IDEAS home Printed from
   My bibliography  Save this paper

Operationalising the Capability Approach: A German Correlation Sensitive Poverty Index


  • Nicole Rippin

    (German Development Institute (DIE))


The official measure to analyse poverty in Germany is the at-risk-of-poverty rate, defined as 60 per cent of the median net equivalence income. The severe methodological weaknesses of this rate seem to be the main source for the uncertainty that the issue of poverty in Germany generates in the minds of both the government and the public. Especially since it smacks of envy as a person needs more when others have more. The unacceptance of the rate is additionally fuelled by the high figures it produces. This paper uses the rich data source of the German Socio-Economic Panel in order to propose a new multidimensional poverty index for Germany that is based on the capability approach. It also introduces a multidimensional happiness index, a concept that is enjoying increasing popularity. All three indices are compared across dimensions, regions and over time, and the results seem to indicate one thing above all: the high added value that is created though the new German Correlation Sensitive Poverty Index (GCSPI).

Suggested Citation

  • Nicole Rippin, 2012. "Operationalising the Capability Approach: A German Correlation Sensitive Poverty Index," Courant Research Centre: Poverty, Equity and Growth - Discussion Papers 132, Courant Research Centre PEG.
  • Handle: RePEc:got:gotcrc:132

    Download full text from publisher

    File URL:
    Download Restriction: no

    References listed on IDEAS

    1. Beegle, Kathleen & De Weerdt, Joachim & Friedman, Jed & Gibson, John, 2012. "Methods of household consumption measurement through surveys: Experimental results from Tanzania," Journal of Development Economics, Elsevier, vol. 98(1), pages 3-18.
    2. Sorenson, Susan B. & Morssink, Christiaan & Campos, Paola Abril, 2011. "Safe access to safe water in low income countries: Water fetching in current times," Social Science & Medicine, Elsevier, vol. 72(9), pages 1522-1526, May.
    3. Isabel Günther & Youdi Schipper, 2013. "Pumps, Germs And Storage: The Impact Of Improved Water Containers On Water Quality And Health," Health Economics, John Wiley & Sons, Ltd., vol. 22(7), pages 757-774, July.
    4. Ai, Chunrong & Norton, Edward C., 2003. "Interaction terms in logit and probit models," Economics Letters, Elsevier, vol. 80(1), pages 123-129, July.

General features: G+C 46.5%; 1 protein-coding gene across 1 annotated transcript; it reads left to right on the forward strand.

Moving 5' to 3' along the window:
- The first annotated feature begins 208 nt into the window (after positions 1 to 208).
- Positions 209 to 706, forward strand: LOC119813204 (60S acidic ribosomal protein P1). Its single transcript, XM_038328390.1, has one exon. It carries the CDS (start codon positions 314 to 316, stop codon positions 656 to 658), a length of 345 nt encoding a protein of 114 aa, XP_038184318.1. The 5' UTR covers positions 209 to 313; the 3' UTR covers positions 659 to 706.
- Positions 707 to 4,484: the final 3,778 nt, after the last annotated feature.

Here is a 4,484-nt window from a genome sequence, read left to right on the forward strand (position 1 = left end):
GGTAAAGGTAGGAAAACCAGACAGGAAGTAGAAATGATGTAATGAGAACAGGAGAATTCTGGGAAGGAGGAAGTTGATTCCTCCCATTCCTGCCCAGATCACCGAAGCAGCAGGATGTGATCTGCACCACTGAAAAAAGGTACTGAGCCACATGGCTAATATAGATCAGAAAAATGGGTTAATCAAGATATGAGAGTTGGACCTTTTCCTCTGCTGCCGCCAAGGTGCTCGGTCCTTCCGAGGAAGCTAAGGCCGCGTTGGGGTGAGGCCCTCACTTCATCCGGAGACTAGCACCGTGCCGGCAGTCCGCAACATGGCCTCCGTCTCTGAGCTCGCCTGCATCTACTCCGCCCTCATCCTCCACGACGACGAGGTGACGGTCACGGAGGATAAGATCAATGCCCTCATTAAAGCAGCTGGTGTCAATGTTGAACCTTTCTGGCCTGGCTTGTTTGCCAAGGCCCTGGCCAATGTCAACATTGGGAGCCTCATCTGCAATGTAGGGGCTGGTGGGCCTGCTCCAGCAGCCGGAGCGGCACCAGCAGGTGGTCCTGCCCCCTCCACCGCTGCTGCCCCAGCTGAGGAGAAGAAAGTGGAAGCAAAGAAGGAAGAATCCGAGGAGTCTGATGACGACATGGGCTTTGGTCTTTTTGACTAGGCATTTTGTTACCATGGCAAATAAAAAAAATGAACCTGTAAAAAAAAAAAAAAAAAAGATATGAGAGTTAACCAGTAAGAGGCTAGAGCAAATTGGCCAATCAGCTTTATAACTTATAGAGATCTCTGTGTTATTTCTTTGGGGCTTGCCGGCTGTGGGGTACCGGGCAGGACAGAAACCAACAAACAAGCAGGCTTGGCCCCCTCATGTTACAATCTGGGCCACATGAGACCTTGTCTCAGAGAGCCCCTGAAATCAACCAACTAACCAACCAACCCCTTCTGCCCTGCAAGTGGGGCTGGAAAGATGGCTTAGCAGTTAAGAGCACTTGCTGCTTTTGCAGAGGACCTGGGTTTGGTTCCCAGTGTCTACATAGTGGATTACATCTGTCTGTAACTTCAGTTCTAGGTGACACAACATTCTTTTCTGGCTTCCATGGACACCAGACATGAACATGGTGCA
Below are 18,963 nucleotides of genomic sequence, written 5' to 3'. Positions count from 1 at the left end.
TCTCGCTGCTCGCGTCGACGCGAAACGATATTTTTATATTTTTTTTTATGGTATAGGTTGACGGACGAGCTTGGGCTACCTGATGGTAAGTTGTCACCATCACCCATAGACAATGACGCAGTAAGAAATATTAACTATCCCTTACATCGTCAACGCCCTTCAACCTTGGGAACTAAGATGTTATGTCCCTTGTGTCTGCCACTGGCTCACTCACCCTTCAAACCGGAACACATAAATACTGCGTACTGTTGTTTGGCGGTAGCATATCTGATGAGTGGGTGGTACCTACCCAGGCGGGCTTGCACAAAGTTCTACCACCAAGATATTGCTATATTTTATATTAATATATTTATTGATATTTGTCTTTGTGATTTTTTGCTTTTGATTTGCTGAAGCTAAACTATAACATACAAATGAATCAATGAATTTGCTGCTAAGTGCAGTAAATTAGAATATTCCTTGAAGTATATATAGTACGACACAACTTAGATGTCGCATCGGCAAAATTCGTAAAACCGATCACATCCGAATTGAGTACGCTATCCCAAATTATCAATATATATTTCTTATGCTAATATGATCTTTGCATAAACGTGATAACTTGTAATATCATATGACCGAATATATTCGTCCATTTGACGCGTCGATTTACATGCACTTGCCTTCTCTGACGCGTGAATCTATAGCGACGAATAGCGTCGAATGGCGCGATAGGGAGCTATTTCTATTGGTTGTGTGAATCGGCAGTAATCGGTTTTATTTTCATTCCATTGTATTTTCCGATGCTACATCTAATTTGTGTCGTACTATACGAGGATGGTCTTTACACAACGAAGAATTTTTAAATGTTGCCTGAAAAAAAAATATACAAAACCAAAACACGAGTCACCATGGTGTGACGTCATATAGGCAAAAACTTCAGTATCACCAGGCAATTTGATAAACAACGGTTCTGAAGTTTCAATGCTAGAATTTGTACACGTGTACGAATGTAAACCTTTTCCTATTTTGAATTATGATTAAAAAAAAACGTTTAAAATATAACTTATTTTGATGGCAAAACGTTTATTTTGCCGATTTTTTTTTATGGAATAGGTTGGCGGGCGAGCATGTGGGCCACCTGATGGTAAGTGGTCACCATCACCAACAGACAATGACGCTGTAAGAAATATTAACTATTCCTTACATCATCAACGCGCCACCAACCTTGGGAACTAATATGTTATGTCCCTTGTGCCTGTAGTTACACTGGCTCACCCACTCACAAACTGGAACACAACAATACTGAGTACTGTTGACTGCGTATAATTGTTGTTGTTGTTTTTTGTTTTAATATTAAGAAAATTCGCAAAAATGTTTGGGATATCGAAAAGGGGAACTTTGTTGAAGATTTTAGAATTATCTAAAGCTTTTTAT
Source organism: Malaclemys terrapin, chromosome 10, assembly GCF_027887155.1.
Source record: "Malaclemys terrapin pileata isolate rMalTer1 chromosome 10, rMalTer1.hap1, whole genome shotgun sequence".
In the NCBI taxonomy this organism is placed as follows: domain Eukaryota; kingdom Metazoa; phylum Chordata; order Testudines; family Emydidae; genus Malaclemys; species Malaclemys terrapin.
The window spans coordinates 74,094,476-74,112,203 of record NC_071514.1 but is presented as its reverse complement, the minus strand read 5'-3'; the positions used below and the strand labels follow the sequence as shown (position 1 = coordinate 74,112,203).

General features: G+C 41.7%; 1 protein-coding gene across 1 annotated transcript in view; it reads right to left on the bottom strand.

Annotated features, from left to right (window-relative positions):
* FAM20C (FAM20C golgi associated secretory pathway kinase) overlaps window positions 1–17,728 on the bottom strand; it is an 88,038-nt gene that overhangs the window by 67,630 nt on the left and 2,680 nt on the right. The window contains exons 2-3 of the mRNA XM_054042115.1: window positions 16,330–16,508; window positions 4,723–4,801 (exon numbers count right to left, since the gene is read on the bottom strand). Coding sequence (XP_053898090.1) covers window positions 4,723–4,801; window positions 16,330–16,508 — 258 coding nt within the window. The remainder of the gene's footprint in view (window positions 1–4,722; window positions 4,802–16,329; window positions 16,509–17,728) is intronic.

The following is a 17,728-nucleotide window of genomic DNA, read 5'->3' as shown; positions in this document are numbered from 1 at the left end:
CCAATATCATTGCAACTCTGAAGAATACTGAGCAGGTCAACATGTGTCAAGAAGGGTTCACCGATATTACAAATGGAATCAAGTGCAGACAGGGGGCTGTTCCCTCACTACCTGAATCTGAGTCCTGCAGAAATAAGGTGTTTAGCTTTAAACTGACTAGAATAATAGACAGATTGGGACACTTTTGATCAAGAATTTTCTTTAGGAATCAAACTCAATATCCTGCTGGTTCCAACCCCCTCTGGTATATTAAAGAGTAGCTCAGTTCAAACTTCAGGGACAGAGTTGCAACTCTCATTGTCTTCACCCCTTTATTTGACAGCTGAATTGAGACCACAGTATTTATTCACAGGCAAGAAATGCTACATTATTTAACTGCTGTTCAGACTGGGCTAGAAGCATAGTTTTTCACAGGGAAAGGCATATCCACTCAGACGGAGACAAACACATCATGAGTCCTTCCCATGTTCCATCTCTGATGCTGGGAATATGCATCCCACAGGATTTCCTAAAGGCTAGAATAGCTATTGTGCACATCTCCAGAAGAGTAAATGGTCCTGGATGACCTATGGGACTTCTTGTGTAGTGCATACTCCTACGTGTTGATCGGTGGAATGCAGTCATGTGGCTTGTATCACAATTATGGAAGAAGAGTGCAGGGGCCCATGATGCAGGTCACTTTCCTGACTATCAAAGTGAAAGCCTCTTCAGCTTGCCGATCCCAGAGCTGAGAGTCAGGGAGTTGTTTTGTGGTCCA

5. Hugh Waddington & Birte Snilstveit, 2009. "Effectiveness and sustainability of water, sanitation, and hygiene interventions in combating diarrhoea," Journal of Development Effectiveness, Taylor & Francis Journals, vol. 1(3), pages 295-335.
    6. Florencia Devoto & Esther Duflo & Pascaline Dupas & William Parienté & Vincent Pons, 2012. "Happiness on Tap: Piped Water Adoption in Urban Morocco," American Economic Journal: Economic Policy, American Economic Association, vol. 4(4), pages 68-99, November.
    7. C. Mark Blackden & Quentin Wodon, 2006. "Gender, Time Use, and Poverty in Sub-Saharan Africa," World Bank Publications, The World Bank, number 7214.
    8. Bevan, David & Collier, Paul & Gunning, Jan Willem, 1990. "Peasants and Governments: An Economic Analysis," OUP Catalogue, Oxford University Press, number 9780198286219, June.
    9. Edwin Leuven & Barbara Sianesi, 2003. "PSMATCH2: Stata module to perform full Mahalanobis and propensity score matching, common support graphing, and covariate imbalance testing," Statistical Software Components S432001, Boston College Department of Economics, revised 01 Feb 2018.
    Full references (including those not matched with items on IDEAS)

    More about this item


    Multidimensional poverty measurement; counting indices; inequality; correlation sensitivity; identification;

    JEL classification:

    • I32 - Health, Education, and Welfare - - Welfare, Well-Being, and Poverty - - - Measurement and Analysis of Poverty


    Access and download statistics


    All material on this site has been provided by the respective publishers and authors. You can help correct errors and omissions. When requesting a correction, please mention this item's handle: RePEc:got:gotcrc:132. See general information about how to correct material in RePEc.

    For technical questions regarding this item, or to correct its authors, title, abstract, bibliographic or download information, contact: (Dominik Noe). General contact details of provider: .

    If you have authored this item and are not yet registered with RePEc, we encourage you to do it here. This allows to link your profile to this item. It also allows you to accept potential citations to this item that we are uncertain about.

    We have no references for this item. You can help adding them by using this form .

    If you know of missing items citing this one, you can help us creating those links by adding the relevant references in the same way as above, for each refering item. If you are a registered author of this item, you may also want to check the "citations" tab in your RePEc Author Service profile, as there may be some citations waiting for confirmation.

    Please note that corrections may take a couple of weeks to filter through the various RePEc services.

    IDEAS is a RePEc service hosted by the Research Division of the Federal Reserve Bank of St. Louis . RePEc uses bibliographic data supplied by the respective publishers.